Cheatham was not born in Atlantic City but was brought here to live with family members when he was a baby. He grew up on Kentucky Avenue during the days of official segregation, a condition he says he didn’t notice until he got married. At the time the city economy was healthier, for locals, if also missing a multi-billion-dollar corporate gaming industry. He remembers seeing backroom gambling parlors, and looking out his window at the long lines, stretching down Atlantic Avenue, of people waiting to get in to Club Harlem.

“I did a lot of roaming behind closed doors,” he said. “I roamed all around the city. Saw things maybe I shouldn’t have.”
He married at age 16. Neither he nor his wife finished high school, but all of his own children would. A daughter, who studied public relations in college, now works for the Marriott Corporation. Cheatham’s first job, age 11, was cleaning trays in the cafeteria at the YWCA. He was a busboy at the Astor Hotel, worked for the proprietor of a fruit market, worked for himself selling baskets on the boardwalk. “Always had some kind of job,” he says. “Always find a way to make a hustle.” The Miss America Pageant was the hot season for boardwalk basket sales, he says.

As an adult, he was assistant manager at J.J. Newbury (on Atlantic Avenue), then at W.T. Grant (offshore) and did stints at Kramer Beverage and several casinos. “Once you’ve worked at a few of them, you realize they’re all the same,” he says. He was also a notary (“still am”) but his wife, who is generally supportive, drew a line and made him do business on the porch. A marriage of 71 years is based on compromise.

Despite his zest for civic engagement, Cheatham has only sought elected office twice. He ran for city council on a “ten point program” but was unsuccessful (“nobody wanted to see that pushed”). His wife, who served as campaign manager during the first bid, found the process exhausting. A second campaign further eroded family support (“My wife got so mad at me, my daughter took her to Mexico”) and he has not sought office since.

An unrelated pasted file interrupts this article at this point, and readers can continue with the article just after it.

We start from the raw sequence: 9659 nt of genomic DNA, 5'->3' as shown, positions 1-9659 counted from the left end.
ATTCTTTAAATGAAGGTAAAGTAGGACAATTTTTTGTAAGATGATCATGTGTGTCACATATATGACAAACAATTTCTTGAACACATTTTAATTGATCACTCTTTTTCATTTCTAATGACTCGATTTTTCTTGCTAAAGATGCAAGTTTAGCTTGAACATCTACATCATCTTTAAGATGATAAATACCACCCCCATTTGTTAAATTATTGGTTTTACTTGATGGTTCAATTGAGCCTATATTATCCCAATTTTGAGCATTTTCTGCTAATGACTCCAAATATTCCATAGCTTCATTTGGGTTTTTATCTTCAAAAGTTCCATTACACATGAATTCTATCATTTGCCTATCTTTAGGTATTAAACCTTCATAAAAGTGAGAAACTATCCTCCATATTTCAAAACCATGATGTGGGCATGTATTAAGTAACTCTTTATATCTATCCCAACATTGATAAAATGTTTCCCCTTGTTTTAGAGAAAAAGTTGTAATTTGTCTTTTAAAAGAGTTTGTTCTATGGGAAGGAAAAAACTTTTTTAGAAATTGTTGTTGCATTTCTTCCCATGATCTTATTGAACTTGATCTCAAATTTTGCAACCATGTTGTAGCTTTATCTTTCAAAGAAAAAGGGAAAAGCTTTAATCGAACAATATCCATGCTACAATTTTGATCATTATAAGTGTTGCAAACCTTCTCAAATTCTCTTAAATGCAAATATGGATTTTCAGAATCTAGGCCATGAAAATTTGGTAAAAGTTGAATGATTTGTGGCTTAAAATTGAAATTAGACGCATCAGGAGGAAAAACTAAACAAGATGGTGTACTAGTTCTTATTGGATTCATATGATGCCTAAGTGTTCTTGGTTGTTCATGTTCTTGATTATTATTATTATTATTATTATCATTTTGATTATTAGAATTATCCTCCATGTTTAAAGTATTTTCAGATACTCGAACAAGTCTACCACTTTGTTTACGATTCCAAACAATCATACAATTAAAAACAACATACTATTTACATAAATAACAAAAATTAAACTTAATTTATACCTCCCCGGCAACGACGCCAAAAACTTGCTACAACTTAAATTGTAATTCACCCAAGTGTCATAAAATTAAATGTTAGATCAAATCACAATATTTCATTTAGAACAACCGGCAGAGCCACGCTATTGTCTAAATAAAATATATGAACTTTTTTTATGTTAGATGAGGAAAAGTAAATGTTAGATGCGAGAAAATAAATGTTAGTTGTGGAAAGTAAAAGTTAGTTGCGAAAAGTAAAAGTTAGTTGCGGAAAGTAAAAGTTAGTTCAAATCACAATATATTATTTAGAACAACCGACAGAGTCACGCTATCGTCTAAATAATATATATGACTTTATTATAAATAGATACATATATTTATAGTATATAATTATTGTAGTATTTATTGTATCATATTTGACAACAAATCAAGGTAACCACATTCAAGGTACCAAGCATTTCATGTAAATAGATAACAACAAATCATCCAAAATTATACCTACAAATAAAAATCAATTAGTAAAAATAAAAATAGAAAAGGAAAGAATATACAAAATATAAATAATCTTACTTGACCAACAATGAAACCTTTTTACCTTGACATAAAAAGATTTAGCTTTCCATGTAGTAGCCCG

She is tolerant of his meeting schedule, but in truth, he says, “She doesn’t like it very much.” In the old days he would sometimes stay at city hall well into the night, and his wife, worried for his safety, would call the police. Today his process is streamlined. He arrives, signs the book, “says what he wants to say” (in his words) and leaves. He doesn’t wait around for the “argue and fuss” portion of the program and is usually home before alarm bells ring.

Cheatham is 87 years old. He lives in the Best of Life Park apartment complex on Virginia Avenue, essentially in the Taj Mahal (no Hard Rock). He was effectively taxed out of his home on Maryland Avenue after lobbying CRDA for trees to be planted on the street.

He has six children, 15 grandchildren, 16 great-grandchildren. When I asked if he has hobbies apart from attending civic meetings, he laughed. “Heehee!”

“For a gentleman his age, he could have basically threw up his hands and threw in the towel and said, ‘That’s somebody else’s problem and concern.’ But he continues to fight for the people of Atlantic City,” County Freeholder Ernest Coursey, who has known Cheatham for years, said.

“It’s always the older people who are leading the charge for the young people, but at some point, the older people will fall off, pass away. Who’s gonna pick up the baton?

“Where does he get all the time and energy? He makes his way.”

When I asked Reverend Days why he thinks Cheatham takes so much time to be involved, he mentioned Atlantic City’s history—the broken promises, the optimism of the casino era—but it boiled down to this: “He loves the city. That’s why.

“He has an idea that this city can be a whole lot better than what it is. There’s so much apathy around. And he’s not one to do that. He knows that one person can make a difference. He makes his voice heard.”

“He’s always been one to tell it like it is,” Council President Marty Small said. “And he fights for Atlantic City—more than some of the elected officials.
“People of Mr. Cheatham’s age and more, they value and treasure their vote.”

When I asked Cheatham why he thought more people didn’t follow his lead, he said, “I have no idea why that is. I mean, they leave it for their leaders to do for them, and sometimes the leaders weren’t doing for the community itself. They were doing for themselves and the position they were in. That’s what was wrong.”

Naturally, Cheatham is a card-carrying member of the Best of Life Park Tenants Association, where recently he passed out schedules for upcoming CRDA meetings and tried to convince tenants to attend.

“The senior citizens in town are actually a voting bloc,” he said.